The Knight’s Cross of the Iron Cross instituted on 1 September 1939. Its appearance was very similar to the Iron Cross. Its shape was that of a cross pattée, a cross that has arms which are narrow at the center and broader at the perimeter. The most common Knight’s Crosses were produced by the manufacturer Steinhauer & Lück in Lüdenscheid. The Steinhauer & Lück crosses are stamped with the digits “800”, indicating 800 grade silver, on the reverse side.

Knight’s Cross of the Iron Cross.

Knight’s Cross with Oak Leaves

The Knight’s Cross of the Iron Cross with Oak Leaves (Ritterkreuz des Eisernen Kreuzes mit Eichenlaub) was instituted on of 3 June 1940. Before the introduction of the Oak Leaves, only 124 members of the Wehrmacht had received the Knight’s Cross. Prior to Case Yellow (Fall Gelb), the attack on the Netherlands, Belgium and France, just 52 Knight’s Crosses had been awarded. In May 1940, the number of presentations peaked. The timing for the introduction of the Oak Leaves is closely linked to Case Red (Fall Rot), the second and decisive phase of the Battle of France.

Like the Knight’s Cross to which it was added, the Oak Leaves clasp could be awarded for leadership, distinguished service or personal gallantry. The Oak Leaves, just like the 1813 Iron Cross and Grand Cross of the Iron Cross, was not a National Socialist invention. They originally appeared in conjunction with the Golden Oak Leaves of the Red Eagle Order, which was the second highest Prussian order after the Black Eagle Order. The king also awarded the Oak Leaves together with the Pour le Mérite since 9 October 1813 for gallantry.

With Oak Leaves.

Knight’s Cross with Oak Leaves and Swords

The Knight’s Cross of the Iron Cross with Oak Leaves and Swords (Ritterkreuz des Eisernen Kreuzes mit Eichenlaub und Schwertern) was instituted on of 28 September 1941. The Oak Leaves with Swords clasp was similar in appearance to the Oak Leaves clasp with the exception that a pair of crossed swords were soldered to the base of the Oak Leaves.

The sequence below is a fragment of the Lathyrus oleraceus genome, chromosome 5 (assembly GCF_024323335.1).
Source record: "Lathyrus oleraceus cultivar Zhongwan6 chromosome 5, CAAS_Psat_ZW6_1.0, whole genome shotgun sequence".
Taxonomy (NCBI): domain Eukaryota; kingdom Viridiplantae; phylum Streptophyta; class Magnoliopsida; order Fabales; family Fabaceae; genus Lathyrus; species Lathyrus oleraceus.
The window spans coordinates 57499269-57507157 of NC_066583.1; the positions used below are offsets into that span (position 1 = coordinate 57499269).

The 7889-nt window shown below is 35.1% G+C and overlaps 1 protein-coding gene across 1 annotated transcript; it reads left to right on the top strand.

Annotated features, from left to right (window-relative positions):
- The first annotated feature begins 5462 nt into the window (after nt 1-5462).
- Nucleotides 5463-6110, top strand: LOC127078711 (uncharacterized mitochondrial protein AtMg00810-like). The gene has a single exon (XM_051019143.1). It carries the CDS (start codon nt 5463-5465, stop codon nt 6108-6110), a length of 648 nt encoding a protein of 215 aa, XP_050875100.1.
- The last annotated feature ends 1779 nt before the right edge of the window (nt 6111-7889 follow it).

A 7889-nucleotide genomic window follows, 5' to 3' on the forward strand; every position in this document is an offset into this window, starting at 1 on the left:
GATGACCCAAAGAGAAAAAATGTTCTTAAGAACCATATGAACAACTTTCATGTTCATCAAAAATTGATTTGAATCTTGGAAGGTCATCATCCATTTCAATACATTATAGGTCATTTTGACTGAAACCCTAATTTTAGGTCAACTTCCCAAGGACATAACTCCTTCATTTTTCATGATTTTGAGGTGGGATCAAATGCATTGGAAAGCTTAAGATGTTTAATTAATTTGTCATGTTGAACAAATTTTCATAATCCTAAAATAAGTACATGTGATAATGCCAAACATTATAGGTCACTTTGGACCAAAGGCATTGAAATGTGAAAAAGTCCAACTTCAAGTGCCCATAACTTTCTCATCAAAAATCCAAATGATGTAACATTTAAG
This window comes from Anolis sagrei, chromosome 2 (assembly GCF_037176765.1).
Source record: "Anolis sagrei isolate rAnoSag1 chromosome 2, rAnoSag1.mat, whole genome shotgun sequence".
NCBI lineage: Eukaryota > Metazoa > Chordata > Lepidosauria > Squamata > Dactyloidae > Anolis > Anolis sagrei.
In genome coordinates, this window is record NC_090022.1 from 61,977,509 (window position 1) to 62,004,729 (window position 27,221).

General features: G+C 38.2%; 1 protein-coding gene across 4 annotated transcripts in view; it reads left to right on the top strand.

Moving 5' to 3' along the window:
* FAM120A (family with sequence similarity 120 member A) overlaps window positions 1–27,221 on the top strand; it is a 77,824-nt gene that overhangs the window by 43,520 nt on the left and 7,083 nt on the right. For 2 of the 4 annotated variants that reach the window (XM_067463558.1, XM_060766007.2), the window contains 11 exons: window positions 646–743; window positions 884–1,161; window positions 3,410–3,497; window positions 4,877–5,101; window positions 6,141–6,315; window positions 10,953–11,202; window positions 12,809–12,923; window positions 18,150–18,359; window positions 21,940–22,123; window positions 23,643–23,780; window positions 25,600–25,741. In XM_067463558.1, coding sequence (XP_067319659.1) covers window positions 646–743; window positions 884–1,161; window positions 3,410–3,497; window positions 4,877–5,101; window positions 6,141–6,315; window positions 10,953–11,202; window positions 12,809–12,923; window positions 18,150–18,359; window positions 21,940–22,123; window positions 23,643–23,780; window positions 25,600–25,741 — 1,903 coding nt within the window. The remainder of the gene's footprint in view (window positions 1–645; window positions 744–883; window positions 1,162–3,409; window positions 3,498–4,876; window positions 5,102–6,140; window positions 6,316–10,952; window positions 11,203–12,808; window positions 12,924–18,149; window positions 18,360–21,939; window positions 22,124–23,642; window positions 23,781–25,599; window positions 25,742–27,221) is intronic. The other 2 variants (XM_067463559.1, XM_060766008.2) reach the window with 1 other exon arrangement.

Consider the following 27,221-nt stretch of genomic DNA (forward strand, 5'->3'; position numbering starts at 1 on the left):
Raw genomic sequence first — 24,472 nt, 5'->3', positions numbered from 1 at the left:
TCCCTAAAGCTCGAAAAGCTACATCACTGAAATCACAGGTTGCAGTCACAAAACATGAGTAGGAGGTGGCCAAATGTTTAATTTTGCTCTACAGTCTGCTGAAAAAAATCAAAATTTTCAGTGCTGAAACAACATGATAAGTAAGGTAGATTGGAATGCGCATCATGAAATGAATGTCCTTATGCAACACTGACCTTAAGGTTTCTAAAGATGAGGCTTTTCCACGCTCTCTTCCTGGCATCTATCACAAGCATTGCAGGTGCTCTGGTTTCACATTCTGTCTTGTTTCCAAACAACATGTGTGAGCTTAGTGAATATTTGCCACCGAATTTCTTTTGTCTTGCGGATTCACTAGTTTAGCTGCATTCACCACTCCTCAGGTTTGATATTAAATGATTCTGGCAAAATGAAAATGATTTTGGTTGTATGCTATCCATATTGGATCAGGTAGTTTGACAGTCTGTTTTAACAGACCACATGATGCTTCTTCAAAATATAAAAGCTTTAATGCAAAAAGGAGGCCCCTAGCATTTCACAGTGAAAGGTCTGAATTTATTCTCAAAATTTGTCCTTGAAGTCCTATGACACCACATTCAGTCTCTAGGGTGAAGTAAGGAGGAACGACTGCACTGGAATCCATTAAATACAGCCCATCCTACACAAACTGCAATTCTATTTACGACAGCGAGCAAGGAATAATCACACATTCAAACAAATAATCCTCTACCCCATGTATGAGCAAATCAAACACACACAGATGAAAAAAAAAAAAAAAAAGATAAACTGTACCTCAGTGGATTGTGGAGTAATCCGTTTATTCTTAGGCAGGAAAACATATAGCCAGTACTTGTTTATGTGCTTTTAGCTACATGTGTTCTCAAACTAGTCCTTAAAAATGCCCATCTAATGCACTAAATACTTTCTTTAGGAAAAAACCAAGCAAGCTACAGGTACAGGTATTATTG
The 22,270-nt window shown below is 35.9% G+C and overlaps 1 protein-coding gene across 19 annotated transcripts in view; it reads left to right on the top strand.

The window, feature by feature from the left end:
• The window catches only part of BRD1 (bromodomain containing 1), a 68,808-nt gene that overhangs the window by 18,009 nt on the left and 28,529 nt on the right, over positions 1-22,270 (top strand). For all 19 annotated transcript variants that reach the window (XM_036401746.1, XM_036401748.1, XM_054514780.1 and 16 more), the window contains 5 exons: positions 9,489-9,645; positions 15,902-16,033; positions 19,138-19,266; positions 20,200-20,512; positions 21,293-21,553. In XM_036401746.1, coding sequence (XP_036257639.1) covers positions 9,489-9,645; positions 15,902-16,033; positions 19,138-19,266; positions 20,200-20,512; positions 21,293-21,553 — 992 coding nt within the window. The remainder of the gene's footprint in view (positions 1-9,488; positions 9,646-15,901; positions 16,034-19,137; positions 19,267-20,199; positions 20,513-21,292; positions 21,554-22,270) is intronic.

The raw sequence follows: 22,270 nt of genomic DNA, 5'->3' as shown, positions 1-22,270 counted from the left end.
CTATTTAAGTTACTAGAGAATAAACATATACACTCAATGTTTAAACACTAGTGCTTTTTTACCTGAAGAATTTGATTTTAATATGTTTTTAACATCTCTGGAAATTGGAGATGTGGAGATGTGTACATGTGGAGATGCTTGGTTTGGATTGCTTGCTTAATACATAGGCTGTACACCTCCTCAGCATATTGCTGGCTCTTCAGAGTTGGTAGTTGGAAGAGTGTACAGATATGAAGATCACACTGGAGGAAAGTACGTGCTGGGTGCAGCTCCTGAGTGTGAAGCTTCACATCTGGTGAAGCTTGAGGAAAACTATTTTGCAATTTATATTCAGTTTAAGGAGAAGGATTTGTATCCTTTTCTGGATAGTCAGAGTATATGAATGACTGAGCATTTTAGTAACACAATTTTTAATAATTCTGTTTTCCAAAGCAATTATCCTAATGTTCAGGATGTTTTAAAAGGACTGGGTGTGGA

With Oak Leaves and Swords.

Knight’s Cross with Oak Leaves, Swords and Diamonds

The Knight’s Cross with Oak Leaves, Swords and Diamonds (Ritterkreuz des Eisernen Kreuzes mit Eichenlaub, Schwertern und Brillianten) was instituted on 28 September 1941. The clasp was drilled out to accept the diamonds. The first recipients were Werner Mölders and Adolf Galland. Presentation of the Diamonds came as a set and included the more elaborate A-piece and a second clasp with rhinestones for everyday wear, the B-piece. The Diamonds were awarded 27 times during World War II. However three individuals never received a set of Diamonds. Hans-Joachim Marseille, the fourth recipient, was killed in an aircraft crash prior to its presentation. The deteriorating situation and the end of the war prevented its presentation to Karl Mauss, the 26th recipient and Dietrich von Saucken, the 27th and final recipient.

With Oak Leaves, Swords and Diamonds.

Knight’s Cross with Golden Oak Leaves, Swords and Diamonds

The Knight’s Cross with Golden Oak Leaves, Swords and Diamonds (Ritterkreuz des Eisernen Kreuzes mit Goldenem Eichenlaub, Schwertern und Brillianten) was instituted on 29 December 1944. Six sets of Golden Oak Leaves were manufactured, each consisting of an A-piece, made of 18 Carat gold with 58 real diamonds and a B-piece, made of 14 Carat with 68 real sapphires. One of these sets was presented to Hans-Ulrich Rudel on 1 January 1945, the remaining five sets were taken to Schloss Klessheim, where they were captured by the US forces.

With Golden Oak Leaves, Swords and Diamonds.

Award Documentation

At first, the recipient of the Knight’s Cross, or one of its higher grades, received a brief telegram informing him of the award of the Knight’s Cross of the Iron Cross. Thereafter he received a Vorläufiges Besitzzeugnis (Preliminary Testimonial of Ownership). The award was also noted in the recipients Soldbuch (Soldiers Pay Book), his Wehrpass (Military Identification) and personnel records.

Award documentation.

The preliminary testimonial of ownership was followed by a more elaborate award document, the Ritterkreuzurkunde (Knight’s Cross Certificate). Sometimes, Hitler’s signature was a facsimile, but when time allowed, he did sign them. These documents for the Knight’s Cross were used between 1939 and 1942, when the number of recipients made it possible only for documents of this type to be made for the higher grades of the order.

Adolf Hitler presenting Oak Leaves at a ceremony on 15 September 1943.

German Military History with a focus on World War 2 History including other areas of German History